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Here's More Data About How Bad the End of 2015 Was for Startups Raising Money

PricewaterhouseCoopers and the National Venture Capital Association have combed through data from Thomson Reuters to create a new report. It's not pretty.

jtyler via iStock

Last year, we knew that venture capital firms had begun raising less money. And last week, CB Insights released some data showing how VCs were investing in companies less in the final quarter of 2015.

Here’s even more data on just how bad last quarter was for startups trying to raise money.

PricewaterhouseCoopers and the National Venture Capital Association, using data from Thomson Reuters, found that $11.3 billion was pumped into startups in Q4, down 32 percent in value from the previous quarter. Their MoneyTree report says that $58.8 billion was invested in startups throughout the 2015 calendar year.

Early-stage (Series A) investment rounds declined by 9 percent from the third quarter, though seed and early-stage deals were 23 percent greater in dollar amount than the year before. The key takeaway: Deal flow is slowing a bit, and VC firms are getting stingier about who they give money to.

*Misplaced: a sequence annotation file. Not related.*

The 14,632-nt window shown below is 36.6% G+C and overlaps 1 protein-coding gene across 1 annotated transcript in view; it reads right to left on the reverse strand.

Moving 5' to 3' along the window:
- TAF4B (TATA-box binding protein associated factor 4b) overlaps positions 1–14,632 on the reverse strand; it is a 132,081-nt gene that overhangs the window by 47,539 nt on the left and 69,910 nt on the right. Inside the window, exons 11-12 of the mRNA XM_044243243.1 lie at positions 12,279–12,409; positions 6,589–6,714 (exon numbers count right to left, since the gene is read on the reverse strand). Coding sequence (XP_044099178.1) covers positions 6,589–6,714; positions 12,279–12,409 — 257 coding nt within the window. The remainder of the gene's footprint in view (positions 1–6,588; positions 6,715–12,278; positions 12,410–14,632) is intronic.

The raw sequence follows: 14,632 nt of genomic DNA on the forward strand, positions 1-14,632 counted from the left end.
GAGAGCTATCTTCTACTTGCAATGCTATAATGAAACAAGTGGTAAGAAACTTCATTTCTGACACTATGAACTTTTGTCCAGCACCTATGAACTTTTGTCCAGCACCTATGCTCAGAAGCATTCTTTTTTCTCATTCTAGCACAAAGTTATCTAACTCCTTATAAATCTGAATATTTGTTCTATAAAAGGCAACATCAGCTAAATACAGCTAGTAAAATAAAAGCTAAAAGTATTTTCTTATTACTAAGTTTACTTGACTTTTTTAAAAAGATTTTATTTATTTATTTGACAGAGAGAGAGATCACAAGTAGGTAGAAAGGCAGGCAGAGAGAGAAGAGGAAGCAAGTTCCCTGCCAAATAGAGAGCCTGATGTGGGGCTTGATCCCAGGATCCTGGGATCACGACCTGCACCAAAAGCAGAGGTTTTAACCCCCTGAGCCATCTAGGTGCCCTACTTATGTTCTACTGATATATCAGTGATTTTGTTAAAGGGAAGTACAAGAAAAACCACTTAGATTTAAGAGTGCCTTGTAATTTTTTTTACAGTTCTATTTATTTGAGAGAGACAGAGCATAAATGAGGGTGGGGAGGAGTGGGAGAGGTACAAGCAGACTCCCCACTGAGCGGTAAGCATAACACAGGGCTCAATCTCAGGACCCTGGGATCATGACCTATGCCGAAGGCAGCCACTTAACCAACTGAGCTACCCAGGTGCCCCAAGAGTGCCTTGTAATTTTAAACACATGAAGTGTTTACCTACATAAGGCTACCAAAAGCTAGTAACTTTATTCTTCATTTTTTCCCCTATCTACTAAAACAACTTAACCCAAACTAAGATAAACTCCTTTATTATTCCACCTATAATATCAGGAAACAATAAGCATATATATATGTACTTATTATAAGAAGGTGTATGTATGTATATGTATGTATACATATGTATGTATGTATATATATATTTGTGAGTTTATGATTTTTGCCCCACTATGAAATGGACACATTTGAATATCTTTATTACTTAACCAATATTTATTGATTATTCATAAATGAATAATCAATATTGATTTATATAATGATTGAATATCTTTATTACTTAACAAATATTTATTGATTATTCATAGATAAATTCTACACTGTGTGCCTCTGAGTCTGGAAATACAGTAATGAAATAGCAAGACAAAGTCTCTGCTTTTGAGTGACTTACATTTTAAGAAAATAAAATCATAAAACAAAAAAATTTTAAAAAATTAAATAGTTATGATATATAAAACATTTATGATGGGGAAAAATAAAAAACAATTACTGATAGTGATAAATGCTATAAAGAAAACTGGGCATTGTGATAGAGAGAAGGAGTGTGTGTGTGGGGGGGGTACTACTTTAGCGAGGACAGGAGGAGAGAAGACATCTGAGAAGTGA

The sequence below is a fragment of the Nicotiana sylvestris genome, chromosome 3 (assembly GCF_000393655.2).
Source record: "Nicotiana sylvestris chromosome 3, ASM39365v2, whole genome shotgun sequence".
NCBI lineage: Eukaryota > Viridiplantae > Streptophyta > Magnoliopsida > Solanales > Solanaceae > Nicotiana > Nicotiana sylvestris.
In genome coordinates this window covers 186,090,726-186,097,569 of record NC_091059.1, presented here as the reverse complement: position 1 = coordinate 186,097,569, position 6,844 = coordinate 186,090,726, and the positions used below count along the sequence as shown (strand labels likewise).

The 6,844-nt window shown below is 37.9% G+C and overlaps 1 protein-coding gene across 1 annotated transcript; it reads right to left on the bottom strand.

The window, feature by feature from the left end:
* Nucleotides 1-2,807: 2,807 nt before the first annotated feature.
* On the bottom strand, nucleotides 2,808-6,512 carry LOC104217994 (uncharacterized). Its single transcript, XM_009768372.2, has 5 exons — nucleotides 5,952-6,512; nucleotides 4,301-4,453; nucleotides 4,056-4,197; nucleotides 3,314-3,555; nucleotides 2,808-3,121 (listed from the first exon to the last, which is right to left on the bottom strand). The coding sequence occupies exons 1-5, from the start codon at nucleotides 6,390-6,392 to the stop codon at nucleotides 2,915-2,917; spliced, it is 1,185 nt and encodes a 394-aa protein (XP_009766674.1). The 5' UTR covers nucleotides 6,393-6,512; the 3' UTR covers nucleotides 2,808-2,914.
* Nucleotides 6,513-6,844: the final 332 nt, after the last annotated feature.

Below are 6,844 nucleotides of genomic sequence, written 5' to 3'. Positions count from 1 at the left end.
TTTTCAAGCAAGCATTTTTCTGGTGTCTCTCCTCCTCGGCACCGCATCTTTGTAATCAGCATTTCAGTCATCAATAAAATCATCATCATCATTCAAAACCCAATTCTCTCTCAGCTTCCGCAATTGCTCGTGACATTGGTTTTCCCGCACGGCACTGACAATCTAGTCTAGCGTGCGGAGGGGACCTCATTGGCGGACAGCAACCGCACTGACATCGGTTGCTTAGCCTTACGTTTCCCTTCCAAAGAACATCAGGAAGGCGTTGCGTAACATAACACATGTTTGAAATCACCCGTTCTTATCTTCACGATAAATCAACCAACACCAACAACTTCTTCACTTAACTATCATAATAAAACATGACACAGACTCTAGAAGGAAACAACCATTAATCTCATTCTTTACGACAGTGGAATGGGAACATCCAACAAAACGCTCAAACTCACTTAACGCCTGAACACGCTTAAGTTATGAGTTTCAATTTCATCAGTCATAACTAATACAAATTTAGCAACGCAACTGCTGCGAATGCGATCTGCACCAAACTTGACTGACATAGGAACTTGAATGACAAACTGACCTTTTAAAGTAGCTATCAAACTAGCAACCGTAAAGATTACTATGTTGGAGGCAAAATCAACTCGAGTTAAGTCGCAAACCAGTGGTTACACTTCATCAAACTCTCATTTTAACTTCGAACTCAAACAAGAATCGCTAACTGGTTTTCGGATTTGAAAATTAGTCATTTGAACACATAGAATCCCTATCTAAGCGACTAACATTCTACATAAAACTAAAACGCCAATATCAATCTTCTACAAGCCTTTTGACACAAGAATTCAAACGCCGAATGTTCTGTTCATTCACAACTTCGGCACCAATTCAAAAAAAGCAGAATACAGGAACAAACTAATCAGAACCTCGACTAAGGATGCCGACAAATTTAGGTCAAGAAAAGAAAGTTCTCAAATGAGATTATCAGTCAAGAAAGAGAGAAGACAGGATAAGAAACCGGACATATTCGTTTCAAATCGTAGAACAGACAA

Private equity firms marking down the value of portfolio startups, companies raising down rounds and other negative indicators are prompting investors to get thriftier. Some venture capitalists, like Fred Wilson of Union Square Ventures, say that because it’s going to get harder for startups to get capital, we’re going to start seeing a bunch more dead unicorns.

Though the PwC-NVCA report hardly says that the tech bubble is exploding, it’s more evidence that money is getting tighter through the industry. You can read more about it here, and download the report’s data here.

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This article originally appeared on Recode.net.

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